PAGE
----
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Martin Stannard

Certain Manoeuvres, Lydia Unsworth (Knives Forks and Spoons, 89pp, £9.00)

Lydia Unsworth’s Certain Manoeuvres is the kind of work that might prompt reviewers to fall back on cliché and describe it as an unsettling read. They might even be tempted to use the word “disturbing” instead of “unsettling”. I’m hedging my bets and using both, as you may have already noticed, although I don’t really think either is particularly apt.

Unsworth translates the familiar into the disconcertingly too familiar by way of some 80 pages of prose poems that share a limited number of titles: On, ’68, Master (Stream), Attachment, and Effects. We are informed that those bearing the title ’68 are extracted from a book called Famous Cities of the World: Amsterdam, and there are a small number of other sources of borrowed texts cited, but otherwise the writing is primarily “original”, or whatever the right word is. But I am not really the kind of reader who is going to examine and analyse the overarching structure that’s at work here: I read for enjoyment and occasional bewilderment. I don’t want it to be “work” – not in the traditional sense of “unpleasant pastime”, anyway.

But something here almost demands analysis, so on my second visit I decided to read the pieces by title, to see if I could pick up the threads, the structure, as it were, but after about ten minutes of that I felt like I was reading in order to do an A-level essay, which is a pretty awful feeling to have, so abandoned the plan. All you can do is read, in whatever way you want, but it’s a book I would defy anybody to read at all quickly or, for that matter, with a smile on their face. As an account of sorts of a life and a loose (very loose) perambulation in a modern city – whether it’s Amsterdam or not seems to be of little import – the underlying sense is one of disconnection and anxiety, a proliferation of the rubbish life is filled with, be it physical or abstract, and a yearning for a place to call home and/or safe. At least, I think that’s it: at 80-odd pages the book asks for quite a lot of your time, especially as one read through isn’t going to do it, and who has the time these days, what with living with this underlying sense of disconnection and anxiety we all seem to have, and the proliferation of the rubbish life is filled with, be it physical or abstract, and a yearning for a place to call home and/or safe. Or, as Unsworth has it,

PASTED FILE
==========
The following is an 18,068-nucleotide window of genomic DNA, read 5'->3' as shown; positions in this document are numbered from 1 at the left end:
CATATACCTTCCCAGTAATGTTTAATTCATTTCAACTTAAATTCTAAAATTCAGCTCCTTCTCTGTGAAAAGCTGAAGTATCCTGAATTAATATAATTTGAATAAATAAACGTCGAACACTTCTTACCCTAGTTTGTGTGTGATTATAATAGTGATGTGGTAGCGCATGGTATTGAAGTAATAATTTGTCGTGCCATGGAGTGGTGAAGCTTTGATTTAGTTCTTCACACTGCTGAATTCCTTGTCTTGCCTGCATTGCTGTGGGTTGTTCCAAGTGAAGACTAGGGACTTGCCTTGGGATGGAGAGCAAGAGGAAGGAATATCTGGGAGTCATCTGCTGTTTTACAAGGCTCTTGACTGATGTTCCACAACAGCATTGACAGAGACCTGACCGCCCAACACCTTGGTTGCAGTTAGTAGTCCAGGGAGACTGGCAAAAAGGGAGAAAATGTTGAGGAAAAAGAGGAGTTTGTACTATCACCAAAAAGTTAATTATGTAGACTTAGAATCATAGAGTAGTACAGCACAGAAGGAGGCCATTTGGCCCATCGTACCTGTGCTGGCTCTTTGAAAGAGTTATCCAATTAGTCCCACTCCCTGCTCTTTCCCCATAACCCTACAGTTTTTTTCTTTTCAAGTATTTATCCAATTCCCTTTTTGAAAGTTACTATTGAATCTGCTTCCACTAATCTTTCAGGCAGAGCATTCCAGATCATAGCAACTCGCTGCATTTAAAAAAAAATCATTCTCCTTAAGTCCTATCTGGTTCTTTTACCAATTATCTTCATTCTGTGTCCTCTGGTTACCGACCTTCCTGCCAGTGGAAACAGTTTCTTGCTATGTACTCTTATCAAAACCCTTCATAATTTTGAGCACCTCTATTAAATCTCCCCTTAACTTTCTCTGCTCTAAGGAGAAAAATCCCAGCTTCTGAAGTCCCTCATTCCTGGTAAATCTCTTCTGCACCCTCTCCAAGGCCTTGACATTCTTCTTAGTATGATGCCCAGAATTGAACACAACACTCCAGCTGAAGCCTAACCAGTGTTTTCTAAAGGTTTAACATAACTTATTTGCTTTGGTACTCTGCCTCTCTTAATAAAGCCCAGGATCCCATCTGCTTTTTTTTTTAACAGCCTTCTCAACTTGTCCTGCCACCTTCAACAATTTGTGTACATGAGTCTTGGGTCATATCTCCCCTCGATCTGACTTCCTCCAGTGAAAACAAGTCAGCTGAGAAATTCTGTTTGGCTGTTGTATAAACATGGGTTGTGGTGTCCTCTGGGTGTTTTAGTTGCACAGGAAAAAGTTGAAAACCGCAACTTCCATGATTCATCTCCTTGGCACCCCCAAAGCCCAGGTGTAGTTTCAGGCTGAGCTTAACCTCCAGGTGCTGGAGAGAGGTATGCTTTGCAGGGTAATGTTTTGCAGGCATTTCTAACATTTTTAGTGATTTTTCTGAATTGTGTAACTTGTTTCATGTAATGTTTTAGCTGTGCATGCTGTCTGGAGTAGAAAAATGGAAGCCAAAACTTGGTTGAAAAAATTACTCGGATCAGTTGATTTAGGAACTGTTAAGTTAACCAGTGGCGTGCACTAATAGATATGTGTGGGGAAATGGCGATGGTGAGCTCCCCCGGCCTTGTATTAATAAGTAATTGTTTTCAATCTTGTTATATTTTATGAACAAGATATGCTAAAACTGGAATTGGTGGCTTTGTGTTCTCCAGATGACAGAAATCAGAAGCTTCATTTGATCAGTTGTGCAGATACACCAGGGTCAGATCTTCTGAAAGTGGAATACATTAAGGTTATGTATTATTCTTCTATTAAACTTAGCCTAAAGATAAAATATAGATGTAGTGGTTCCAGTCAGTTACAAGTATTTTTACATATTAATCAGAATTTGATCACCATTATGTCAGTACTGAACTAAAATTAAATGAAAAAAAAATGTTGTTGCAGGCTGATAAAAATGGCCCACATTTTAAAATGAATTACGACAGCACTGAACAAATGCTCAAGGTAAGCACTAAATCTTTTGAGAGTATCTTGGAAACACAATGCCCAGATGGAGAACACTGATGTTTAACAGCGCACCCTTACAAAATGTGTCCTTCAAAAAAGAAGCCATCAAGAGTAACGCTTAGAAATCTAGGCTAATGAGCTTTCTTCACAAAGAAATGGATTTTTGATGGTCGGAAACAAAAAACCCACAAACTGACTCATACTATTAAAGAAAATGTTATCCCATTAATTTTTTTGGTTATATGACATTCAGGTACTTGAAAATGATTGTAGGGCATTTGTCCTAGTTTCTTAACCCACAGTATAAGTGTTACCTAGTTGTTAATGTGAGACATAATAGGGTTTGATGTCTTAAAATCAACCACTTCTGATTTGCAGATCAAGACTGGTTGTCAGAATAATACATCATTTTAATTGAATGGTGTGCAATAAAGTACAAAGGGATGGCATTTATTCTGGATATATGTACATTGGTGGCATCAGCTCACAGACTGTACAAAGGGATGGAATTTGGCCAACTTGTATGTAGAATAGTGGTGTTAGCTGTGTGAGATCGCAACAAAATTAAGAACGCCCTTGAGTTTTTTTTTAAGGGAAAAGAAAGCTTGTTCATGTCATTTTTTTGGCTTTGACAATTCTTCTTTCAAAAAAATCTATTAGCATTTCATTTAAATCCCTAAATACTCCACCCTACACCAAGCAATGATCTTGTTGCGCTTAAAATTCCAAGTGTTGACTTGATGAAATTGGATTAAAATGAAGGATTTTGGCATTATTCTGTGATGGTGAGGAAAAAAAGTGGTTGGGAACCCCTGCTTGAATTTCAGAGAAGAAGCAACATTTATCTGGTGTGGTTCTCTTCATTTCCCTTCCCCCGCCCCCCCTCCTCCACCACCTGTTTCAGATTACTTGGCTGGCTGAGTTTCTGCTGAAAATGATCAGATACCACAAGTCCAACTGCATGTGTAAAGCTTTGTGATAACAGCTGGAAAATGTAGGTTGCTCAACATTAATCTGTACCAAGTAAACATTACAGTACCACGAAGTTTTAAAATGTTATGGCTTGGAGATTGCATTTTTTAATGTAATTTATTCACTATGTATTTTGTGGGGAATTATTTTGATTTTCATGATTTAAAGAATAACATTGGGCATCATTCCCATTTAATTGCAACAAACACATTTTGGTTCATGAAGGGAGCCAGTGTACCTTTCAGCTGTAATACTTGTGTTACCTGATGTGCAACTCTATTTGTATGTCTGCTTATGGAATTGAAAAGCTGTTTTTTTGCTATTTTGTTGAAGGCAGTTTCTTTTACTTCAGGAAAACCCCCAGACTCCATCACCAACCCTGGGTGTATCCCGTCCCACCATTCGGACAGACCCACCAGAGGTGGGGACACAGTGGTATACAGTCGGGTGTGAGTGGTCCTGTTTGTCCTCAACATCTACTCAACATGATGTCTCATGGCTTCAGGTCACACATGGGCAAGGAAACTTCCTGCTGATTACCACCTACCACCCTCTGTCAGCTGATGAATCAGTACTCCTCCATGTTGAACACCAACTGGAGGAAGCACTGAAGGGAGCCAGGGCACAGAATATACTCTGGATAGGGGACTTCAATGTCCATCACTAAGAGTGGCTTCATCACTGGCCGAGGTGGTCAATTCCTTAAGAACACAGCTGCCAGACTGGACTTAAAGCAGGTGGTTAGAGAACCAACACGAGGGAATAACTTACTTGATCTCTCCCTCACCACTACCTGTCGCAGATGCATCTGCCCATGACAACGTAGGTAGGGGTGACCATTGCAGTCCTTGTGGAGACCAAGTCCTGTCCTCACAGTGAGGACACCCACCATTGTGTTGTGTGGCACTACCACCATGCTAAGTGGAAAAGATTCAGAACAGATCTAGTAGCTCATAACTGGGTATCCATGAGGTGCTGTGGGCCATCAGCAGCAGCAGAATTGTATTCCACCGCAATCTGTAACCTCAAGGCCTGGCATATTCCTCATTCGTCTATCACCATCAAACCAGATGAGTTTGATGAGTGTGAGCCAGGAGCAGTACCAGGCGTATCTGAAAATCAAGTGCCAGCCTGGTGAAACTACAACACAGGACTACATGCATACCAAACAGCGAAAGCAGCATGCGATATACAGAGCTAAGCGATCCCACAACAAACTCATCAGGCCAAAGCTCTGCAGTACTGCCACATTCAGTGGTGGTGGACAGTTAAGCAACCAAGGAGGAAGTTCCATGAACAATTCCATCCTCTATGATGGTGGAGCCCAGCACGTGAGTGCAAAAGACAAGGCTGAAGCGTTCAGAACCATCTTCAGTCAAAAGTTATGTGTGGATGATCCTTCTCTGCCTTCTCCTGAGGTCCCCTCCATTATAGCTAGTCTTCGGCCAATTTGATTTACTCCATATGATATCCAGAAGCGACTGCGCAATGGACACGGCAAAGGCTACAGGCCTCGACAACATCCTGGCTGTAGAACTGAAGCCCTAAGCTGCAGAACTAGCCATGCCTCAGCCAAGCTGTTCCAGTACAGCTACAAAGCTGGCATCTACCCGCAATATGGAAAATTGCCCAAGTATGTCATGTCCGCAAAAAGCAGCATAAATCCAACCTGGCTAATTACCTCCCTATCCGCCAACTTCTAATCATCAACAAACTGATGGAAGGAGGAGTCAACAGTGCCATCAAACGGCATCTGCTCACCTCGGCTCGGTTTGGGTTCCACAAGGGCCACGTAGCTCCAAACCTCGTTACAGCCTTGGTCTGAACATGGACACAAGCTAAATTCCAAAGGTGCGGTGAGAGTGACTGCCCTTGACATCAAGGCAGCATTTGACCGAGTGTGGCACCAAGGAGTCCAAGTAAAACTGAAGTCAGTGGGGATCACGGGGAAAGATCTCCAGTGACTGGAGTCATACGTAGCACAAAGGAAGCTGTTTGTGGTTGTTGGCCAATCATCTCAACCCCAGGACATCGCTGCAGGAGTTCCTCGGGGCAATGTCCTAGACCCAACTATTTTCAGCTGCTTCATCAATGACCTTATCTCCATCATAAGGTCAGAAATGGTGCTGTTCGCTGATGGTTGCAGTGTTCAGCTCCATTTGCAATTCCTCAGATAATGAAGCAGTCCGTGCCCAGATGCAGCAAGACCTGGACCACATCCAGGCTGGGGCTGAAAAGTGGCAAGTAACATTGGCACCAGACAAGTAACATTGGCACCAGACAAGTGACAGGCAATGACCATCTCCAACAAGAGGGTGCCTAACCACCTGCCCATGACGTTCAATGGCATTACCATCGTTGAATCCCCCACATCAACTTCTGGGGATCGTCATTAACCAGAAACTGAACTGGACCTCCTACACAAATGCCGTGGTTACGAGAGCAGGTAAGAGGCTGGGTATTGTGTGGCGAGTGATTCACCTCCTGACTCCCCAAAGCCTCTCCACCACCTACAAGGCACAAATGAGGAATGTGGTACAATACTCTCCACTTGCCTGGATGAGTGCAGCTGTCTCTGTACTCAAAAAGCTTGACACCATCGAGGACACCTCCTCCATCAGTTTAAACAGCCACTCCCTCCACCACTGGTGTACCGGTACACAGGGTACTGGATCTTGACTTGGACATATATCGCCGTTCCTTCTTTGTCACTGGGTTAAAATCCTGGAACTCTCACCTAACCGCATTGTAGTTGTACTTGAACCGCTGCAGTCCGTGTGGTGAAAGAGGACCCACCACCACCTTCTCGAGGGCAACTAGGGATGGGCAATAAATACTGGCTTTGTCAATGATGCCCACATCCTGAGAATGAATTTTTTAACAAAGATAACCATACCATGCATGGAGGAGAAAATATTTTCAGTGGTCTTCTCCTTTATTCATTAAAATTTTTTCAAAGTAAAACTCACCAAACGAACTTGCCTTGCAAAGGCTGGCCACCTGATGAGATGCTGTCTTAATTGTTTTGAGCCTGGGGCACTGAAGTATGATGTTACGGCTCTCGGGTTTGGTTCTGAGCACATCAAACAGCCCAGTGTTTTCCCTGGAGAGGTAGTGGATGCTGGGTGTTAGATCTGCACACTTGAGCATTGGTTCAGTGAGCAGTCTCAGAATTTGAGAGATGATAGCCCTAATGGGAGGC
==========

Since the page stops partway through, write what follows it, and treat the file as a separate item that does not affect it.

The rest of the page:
I grow every hair on my body so the sun won’t burn through me any more than
          it has already. Running from tree to tree in the park trying to shelter from the rain.
          pathetic that I still don’t know how to be wet yet, that I still can’t dress appropriately.
          I get angry at the weather forecast for misleading me when really it is my fault that
          I can’t read the clouds, can’t tolerate the sun, don’t know what the wind means.

The whole thing strikes me as being pretty lonely –

          It is not enough for me. 700,000 people are not enough. I have had to increase
          the acceptable age range on my dating profile.

but that’s not an especially new take on modern life, to be honest, and after a while I found myself looking for something positive here, something not to be depressed about. I haven’t found it yet, which is not to say it’s not there: writing this interesting throws a light on the darkness, almost in spite of itself and its subject matter. I think this is a good book, albeit a bit of a too long book, but I have to put it aside for now because I’m doing my best these days to be cheerful, perhaps a little against the odds. Conclusion: a recommended read, but in small doses, depending on one’s mood, temperament, and disposition. Handle with care.

Copyright © Martin Stannard, 2019